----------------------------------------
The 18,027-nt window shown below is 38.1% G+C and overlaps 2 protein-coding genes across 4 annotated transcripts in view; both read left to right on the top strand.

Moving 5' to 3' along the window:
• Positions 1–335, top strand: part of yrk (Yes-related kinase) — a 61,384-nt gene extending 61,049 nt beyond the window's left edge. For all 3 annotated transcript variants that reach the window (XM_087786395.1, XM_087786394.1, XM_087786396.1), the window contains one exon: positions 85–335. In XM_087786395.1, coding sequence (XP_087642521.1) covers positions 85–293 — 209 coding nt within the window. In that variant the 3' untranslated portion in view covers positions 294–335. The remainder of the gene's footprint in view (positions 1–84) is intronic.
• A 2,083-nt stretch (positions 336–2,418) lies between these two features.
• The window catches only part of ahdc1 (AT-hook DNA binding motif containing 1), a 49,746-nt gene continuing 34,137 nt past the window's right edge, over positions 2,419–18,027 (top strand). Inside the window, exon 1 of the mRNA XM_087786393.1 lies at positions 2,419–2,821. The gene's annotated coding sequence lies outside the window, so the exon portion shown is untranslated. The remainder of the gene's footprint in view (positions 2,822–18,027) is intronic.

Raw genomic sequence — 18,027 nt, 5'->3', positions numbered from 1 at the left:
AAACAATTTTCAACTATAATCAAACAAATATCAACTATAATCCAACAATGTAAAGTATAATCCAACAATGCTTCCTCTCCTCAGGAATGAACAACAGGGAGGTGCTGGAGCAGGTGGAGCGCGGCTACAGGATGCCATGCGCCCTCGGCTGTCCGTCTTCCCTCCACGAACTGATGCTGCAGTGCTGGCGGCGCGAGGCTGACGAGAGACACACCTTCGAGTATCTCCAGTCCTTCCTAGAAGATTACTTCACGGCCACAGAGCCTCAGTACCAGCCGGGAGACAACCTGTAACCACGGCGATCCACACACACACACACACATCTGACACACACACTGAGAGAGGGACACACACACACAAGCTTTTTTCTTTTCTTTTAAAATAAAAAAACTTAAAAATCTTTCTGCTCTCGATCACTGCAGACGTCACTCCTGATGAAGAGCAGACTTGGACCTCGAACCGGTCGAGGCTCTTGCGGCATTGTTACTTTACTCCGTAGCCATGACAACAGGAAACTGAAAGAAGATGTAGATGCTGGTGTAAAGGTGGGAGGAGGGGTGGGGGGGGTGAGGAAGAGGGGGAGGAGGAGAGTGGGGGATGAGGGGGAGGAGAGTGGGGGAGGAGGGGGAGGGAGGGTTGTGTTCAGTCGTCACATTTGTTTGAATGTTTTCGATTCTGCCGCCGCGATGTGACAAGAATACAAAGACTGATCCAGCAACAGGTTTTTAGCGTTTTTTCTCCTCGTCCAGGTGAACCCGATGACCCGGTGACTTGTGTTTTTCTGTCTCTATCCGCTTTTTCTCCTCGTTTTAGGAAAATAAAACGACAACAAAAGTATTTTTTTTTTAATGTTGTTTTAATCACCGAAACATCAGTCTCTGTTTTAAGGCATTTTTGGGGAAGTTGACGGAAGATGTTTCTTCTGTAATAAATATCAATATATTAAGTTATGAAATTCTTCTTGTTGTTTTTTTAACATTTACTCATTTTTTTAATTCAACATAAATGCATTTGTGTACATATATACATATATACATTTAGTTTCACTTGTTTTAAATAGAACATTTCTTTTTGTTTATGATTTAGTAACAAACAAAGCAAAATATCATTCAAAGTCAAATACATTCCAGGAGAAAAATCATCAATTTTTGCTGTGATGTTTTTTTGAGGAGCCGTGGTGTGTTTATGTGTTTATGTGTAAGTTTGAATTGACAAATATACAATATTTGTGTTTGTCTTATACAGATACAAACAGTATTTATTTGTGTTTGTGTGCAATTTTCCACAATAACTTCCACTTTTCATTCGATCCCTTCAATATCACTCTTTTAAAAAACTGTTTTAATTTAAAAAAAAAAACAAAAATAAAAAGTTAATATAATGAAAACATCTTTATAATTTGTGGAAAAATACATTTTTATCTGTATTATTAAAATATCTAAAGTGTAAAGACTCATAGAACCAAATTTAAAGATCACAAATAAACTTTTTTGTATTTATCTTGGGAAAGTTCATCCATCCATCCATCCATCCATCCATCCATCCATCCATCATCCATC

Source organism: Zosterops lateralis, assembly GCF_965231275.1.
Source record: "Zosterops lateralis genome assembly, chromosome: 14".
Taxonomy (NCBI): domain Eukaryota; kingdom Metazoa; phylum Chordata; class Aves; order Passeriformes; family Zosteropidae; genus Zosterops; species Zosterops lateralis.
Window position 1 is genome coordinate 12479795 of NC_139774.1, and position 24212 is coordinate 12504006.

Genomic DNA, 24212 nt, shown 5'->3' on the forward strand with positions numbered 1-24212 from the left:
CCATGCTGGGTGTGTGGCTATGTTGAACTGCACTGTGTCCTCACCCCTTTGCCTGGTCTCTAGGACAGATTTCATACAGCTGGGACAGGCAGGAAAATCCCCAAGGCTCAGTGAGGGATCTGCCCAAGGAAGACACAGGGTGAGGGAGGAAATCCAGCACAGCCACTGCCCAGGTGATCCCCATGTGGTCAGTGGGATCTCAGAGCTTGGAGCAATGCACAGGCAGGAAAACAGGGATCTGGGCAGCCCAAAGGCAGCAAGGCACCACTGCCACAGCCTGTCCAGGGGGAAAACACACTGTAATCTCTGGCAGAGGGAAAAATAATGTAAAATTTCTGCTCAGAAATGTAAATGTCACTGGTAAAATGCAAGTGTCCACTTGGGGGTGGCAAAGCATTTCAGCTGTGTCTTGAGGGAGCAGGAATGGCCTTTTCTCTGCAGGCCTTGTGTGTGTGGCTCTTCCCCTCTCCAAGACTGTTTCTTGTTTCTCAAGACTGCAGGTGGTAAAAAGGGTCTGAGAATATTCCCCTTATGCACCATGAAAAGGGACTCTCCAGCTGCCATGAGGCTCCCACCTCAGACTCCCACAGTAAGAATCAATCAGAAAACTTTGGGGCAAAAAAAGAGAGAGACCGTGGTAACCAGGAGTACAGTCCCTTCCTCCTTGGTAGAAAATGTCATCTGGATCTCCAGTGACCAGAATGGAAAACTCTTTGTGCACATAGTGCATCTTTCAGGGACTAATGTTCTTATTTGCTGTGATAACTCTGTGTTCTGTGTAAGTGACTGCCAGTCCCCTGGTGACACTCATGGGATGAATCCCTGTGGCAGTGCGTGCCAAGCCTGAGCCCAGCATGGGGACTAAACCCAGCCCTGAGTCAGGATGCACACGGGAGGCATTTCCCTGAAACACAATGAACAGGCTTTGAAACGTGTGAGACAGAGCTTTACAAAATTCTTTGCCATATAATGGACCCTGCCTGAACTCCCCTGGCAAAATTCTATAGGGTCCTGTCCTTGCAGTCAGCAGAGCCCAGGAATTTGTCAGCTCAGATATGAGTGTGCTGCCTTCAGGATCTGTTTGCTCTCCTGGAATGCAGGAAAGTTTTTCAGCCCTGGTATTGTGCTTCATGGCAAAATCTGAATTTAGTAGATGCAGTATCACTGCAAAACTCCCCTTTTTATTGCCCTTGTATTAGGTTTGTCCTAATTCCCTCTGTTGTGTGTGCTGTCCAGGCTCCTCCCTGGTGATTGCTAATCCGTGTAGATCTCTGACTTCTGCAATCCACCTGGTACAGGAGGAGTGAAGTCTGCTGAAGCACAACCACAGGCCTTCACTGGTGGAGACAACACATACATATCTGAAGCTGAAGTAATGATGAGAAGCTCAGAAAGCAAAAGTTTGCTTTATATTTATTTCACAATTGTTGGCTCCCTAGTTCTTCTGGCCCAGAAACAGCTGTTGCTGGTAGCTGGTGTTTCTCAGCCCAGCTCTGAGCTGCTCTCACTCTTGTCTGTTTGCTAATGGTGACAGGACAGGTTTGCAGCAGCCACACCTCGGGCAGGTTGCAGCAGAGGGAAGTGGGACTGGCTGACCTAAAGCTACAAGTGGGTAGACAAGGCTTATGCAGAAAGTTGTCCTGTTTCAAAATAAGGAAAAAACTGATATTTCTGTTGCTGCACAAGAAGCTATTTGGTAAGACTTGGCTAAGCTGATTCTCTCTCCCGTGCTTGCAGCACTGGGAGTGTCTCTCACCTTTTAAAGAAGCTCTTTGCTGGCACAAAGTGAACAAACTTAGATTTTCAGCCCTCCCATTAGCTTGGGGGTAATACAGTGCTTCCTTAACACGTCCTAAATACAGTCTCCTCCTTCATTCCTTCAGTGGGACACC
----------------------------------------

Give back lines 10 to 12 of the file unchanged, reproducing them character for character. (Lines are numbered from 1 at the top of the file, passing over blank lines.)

Taxonomy (NCBI): domain Eukaryota; kingdom Metazoa; phylum Chordata; class Aves; order Passeriformes; family Zosteropidae; genus Zosterops; species Zosterops lateralis.
Window position 1 is genome coordinate 12479795 of NC_139774.1, and position 24212 is coordinate 12504006.

Genomic DNA, 24212 nt, shown 5'->3' on the forward strand with positions numbered 1-24212 from the left: